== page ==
# DC-RC Circuits - STLCC.edu :: Users

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7 Οκτ 2013 (πριν από 4 χρόνια και 7 μήνες)

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Series/Parallel Capacitors in RC DC Circuits

OBJECTIVE:

By using the known value of the resistance and the experimentally measured value of capacitance, determine the effective
capacitance of two capacitors connected in series and in parallel.

THEORY:

The charge q on a capacitor’s plate is proportional to the potential difference V across the capacitor. We express this with
the equation
C
q
V =
,
where C is a proportionality constant known as the capacitance. C is measured in the unit of the farad, F, (1 farad = 1
coulomb/volt).

If a capacitor of capacitance C (in farads), initially charged to a potential V
0
(volts) is connected across a resistor R (in
ohms) and is then discharged, a time-dependent current will flow according to Ohm’s law. This situation is shown by an
RC (resistor-capacitor) circuit when the switch is closed.

As the current flows, the charge q is depleted, reducing the potential across the capacitor, which in turn reduces the
current. This process creates an exponentially decreasing voltage, modeled by
RC
t
eVtV

=
0
)(

Eq. 1
The rate of the decrease is determined by the product RC, known as the time constant, τ, of the circuit. A large time
constant means that the capacitor will discharge slowly.
τ = RC
Eq. 2
Equation 1 can be rewritten as: V(t) = V e
(-t/
τ
)

Eq. 3

For capacitors in series, the theoretical equivalent capacitance is given by:

Σ=
CC
eq
11
Eq. 4
And for capacitors in parallel, the theoretical equivalent capacitance is given by:
( )
CC
eq
Σ=
Eq. 5
PROCEDURE
1. Connect the circuit as shown in Figure 1 with a single
capacitor. Be sure to observe the polarity of the
capacitors. Notice that the capacitor and resistor are
connected in series.

2. Connect the voltage probe across the capacitor, with the
red (positive lead) to the positive side of the capacitor.
Connect the black (negative lead) to the other side of the
capacitors. Turn on the computer click on the physics lab
folder and click on the RCDC icon.
3. Turn the power supply on and adjust to zero. Zero the probe (the Zero button is to the left of the Collect
button). Now adjust the voltage to 5 volts and allow a minute for the capacitor to charge.
4. Click the Collect button to begin data collection. As soon as the graphing starts, throw the switch to the
off position (do this quickly) to discharge the capacitor. Your data should show a decreasing function.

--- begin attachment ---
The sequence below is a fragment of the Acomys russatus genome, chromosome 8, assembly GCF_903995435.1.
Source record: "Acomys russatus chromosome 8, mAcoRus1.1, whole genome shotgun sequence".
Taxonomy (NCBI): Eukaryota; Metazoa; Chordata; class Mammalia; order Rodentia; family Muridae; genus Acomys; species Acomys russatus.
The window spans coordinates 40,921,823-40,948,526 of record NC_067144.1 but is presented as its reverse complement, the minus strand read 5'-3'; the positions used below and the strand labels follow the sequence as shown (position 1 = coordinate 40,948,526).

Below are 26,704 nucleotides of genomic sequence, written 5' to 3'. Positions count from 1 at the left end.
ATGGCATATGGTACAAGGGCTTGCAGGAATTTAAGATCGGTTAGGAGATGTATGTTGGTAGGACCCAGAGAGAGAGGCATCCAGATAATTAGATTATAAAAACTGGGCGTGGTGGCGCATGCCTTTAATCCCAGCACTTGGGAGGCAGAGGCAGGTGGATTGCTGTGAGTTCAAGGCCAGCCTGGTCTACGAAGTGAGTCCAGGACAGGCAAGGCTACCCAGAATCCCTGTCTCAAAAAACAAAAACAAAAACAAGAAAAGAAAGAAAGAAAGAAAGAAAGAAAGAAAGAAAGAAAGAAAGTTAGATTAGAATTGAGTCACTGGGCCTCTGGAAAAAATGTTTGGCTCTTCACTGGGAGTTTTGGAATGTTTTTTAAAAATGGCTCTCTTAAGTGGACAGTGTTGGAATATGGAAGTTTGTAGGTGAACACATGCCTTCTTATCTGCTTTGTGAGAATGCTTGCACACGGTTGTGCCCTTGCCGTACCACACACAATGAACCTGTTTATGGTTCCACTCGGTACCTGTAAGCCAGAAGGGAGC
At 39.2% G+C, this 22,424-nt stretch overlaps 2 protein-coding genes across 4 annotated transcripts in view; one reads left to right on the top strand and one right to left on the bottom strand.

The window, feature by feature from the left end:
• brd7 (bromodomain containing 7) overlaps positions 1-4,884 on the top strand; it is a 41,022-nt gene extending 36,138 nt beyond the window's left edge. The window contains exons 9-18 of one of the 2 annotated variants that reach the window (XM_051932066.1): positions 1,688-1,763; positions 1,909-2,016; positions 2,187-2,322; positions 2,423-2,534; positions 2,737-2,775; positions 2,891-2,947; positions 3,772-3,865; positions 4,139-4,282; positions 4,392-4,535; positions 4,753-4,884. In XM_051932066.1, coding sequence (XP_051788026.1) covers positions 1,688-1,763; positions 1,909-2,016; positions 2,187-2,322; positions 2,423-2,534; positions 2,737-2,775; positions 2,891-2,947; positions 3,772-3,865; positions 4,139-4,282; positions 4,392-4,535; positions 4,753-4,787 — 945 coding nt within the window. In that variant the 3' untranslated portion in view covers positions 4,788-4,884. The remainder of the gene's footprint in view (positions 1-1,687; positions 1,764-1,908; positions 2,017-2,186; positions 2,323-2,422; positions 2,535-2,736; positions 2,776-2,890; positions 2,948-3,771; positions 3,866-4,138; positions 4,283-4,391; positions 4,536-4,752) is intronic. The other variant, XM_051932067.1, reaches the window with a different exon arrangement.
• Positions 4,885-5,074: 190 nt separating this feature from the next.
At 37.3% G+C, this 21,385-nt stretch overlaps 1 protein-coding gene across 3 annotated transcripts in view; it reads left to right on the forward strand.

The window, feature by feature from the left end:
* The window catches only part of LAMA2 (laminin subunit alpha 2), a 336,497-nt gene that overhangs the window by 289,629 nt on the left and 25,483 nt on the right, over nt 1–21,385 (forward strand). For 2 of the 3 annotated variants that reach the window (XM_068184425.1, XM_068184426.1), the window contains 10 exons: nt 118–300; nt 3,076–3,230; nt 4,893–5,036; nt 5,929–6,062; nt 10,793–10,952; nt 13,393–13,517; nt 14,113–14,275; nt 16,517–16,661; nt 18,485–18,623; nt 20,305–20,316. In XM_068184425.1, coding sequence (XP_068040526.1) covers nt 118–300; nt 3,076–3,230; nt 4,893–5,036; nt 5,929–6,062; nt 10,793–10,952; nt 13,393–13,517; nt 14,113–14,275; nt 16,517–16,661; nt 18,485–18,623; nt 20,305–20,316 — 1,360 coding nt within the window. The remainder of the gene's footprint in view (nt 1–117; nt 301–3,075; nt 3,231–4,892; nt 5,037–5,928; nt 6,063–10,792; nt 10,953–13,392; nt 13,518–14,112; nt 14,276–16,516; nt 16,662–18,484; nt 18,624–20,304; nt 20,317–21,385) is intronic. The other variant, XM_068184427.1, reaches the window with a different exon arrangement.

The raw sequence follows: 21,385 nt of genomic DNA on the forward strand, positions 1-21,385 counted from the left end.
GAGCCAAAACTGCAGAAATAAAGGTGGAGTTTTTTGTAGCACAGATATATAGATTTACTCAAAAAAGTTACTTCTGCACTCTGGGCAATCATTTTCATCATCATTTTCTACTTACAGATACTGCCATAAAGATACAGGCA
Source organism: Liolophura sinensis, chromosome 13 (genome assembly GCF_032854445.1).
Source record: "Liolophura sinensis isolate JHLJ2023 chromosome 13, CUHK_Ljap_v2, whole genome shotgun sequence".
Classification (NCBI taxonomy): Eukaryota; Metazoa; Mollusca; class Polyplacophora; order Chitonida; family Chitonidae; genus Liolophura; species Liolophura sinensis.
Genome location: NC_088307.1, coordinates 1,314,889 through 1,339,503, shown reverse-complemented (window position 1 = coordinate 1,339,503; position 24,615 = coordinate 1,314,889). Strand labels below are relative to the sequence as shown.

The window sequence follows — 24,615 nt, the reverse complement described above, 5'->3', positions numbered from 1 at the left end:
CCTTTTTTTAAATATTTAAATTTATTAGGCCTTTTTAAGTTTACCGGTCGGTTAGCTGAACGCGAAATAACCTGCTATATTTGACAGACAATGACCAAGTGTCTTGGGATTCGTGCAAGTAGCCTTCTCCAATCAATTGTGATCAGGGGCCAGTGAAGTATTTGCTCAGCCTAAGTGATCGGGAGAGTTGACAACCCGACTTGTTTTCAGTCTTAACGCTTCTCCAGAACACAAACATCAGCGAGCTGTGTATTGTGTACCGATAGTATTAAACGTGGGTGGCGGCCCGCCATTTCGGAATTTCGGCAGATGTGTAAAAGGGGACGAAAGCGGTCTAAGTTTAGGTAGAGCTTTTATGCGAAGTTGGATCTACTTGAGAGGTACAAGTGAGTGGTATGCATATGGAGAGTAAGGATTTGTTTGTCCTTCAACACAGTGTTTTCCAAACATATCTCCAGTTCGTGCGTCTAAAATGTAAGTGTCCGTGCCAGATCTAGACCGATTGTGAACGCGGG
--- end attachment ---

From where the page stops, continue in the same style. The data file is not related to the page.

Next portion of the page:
Repeat if your data does not look similar to Figure A.

5. Click on Experiment and then Store Latest Run. Double Click on the table where it says Run 1 and
change it to the trial name that is being performed. (Example C1 for CAP 1 and SERIES FOR SERIES)

6. Click and drag over the decreasing portion of your graph (if there is a plateau, do not include it). Fit an
appropriate equation to your data: A*exp(-Ct) + B. Compare this to equation 1. Note that this C does
not equal capacitance. Turn the power supply to zero. For this data set write the voltage at one
second on the data table.

7. Repeat steps 1 through 6 for the second capacitor. Be
sure to store the Run.

8. Set up the circuit in Fig. 2. Connect the positive
terminal of the voltage probe to the positive side of C1
and the negative terminal to the negative side of C2.
Repeat steps 3 through 6 for this series connection.
Store the Run.

9. Set up the circuit in Fig. 3. Connect the voltage probe in
parallel with C1. Repeat steps 3 through 6. Store the
Run.

10.
Save this graph on a flash drive and print it out. Show graph to receive Lab Instructors initials

Series/Parallel Capacitors in RC DC Circuits Lab Sheet 1
Given by Lab Instructor after graph is shown.
C1 Actual Capacitance____________ C2 Actual Capacitance____________
DATA TABLE : INCLUDE UNITS

Trial
Voltage at 1 second
1 C1
2 C2
3 SERIES
4 PARALLEL
CALCULATIONS: SHOW ALL WORK RECORD ANSWERS ON RESULTS TABLE

1. Use the equation for the Curve Fit and equations 1 and 2 to calculate the time constant, τ for each trial
The equation in the Auto Fit box is in the form: y = A*exp(-Ct) + B. This is equivalent to y = Ae
-Ct
+ B
which corresponds to
RC
t
eVtV

=
0
)(, where y = V(t), A = V
0
, B = 0, and
C.
(The “C” on the left side of the equation is the C from the Auto Fit box)

2.

Use the values of τ from question 1 and the given value of R (22.0 kΩ) to calculate the experimental
value of C1 (Capacitance).

3.

Calculate the experimental value of C2.

Series/Parallel Capacitors in RC DC Circuits Lab Sheet 2
4.

Use Equation 4 (Series) and Equation 5 (Parallel), and the values obtained for C1 and C2 in question 1
through 3, to calculate the experimental capacitance, C
s
, for the series circuit and the experimental
capacitance, C
p
, for the parallel circuit

5.

Calculate C
s
for the series connection using given values. This is the accepted value for C
s

6.

Calculate C
p
for the parallel connection using given values. This is the accepted value for C
p

7.

Compare the accepted values of C
eq
obtained in steps 4 and 5 to the experimental values obtained in
question 6.

RESULTS TABLE: INCLUDE UNITS

Experimental
value
Actual Value Percent Error
τ

C1
C2
Series
Parallel

CONCLUSION:

TURN IN: RCDC LAB SHEET 1 AND 2, 1 GRAPH